But while some wealthy people who are “completely normal” use the provision, others are a hidden “super elite” in the system, according to a wealth adviser who has guided clients to use the provision.

These are often people for whom the risk of further litigation, if their financial affairs are investigated in the UK, is less inconvenient than sharing details of the source of their income with HMRC. , said the adviser.

They asked to remain anonymous due to the sensitivity of their clients’ affairs. “It’s just one less data point if there’s no tax return,” they added.

They said they advised wealthy people, including people with Russian, Belarusian, Kazakh and Iranian nationality, to use the status.

The type of individuals who could use such mechanisms, and where they could intersect with sanctions policy, could include figures such as Polina Kovaleva, the alleged daughter-in-law of Russian Foreign Minister Sergei Lavrov, the report said. even advise. The UK has been criticized for its delay in sanctioning Ms Kovaleva earlier this year.

Dan Neidle, founder of Tax Policy Associates, a nonprofit tax policy consultancy, said there’s a broader issue of transparency around the affairs of those who use nondom status.

“Non-doms are a black hole. HMRC has no information on their returns on their income or global assets.”

Individuals can become non-doms simply, by using a separate ‘clean’ offshore account to fund their UK expenses, and when they transfer money from that offshore account to their UK bank, there is no will have no UK tax consequences.

This is a widely adopted and entirely legitimate tax planning technique, noted experts including Mr. Neidle.

The government has been criticized for delays in implementing a register of offshore owners of UK properties, which experts say has a host of shortcomings.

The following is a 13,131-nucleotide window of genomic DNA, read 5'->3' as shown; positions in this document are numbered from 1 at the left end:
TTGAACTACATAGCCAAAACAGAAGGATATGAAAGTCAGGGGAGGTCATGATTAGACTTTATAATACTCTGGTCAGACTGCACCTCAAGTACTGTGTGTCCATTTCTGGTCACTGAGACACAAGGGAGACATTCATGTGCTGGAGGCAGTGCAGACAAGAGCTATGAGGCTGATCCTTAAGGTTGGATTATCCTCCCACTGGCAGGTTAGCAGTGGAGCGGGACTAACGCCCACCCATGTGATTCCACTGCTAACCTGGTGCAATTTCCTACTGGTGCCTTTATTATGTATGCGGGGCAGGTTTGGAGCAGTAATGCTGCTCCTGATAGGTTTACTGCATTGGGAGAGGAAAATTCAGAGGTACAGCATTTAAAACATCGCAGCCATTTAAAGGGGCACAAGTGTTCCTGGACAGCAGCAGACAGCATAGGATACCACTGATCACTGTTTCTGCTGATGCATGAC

The wealth of ghost domes often flows through countries like Switzerland or offshore tax havens that allow banking secrecy to conceal the sources of their wealth.

With little or no knowledge of their income, it is difficult to use the UK’s recently developed anti-money laundering tools, such as unexplained wealth orders, to target their financial affairs, said a source.

“We are guided by the data we hold about individuals, in combination with intelligence collected at home and abroad. Too often we don’t see the implications of data we don’t have. They are still so often the black holes, the ghosts, in our tax system,” one official said.

The National Crime Agency declined to comment.

The Treasury has not denied that officials have raised concerns about tax provisions such as non-dom and “ghost dom” status in the fight to sanction individuals linked to Russia or other enemies of Russia. the British state.

A UK government spokesperson said: ‘Non-doms play an important role in funding our public services through their tax contributions – worth over £6billion a year.

“Tackling those who deprive public services of vital funding remains a crucial part of HMRC’s work and they have the appropriate powers, including fines and penalties, for those found to be dishonest in their tax returns. self evaluation.

They added: “Where sanctions evasion is taking place, the National Crime Agency will investigate, and the government recently announced a new ‘kleptocracy cell’ to target sanctions evasion and the assets of corrupt elites. hidden in the UK”.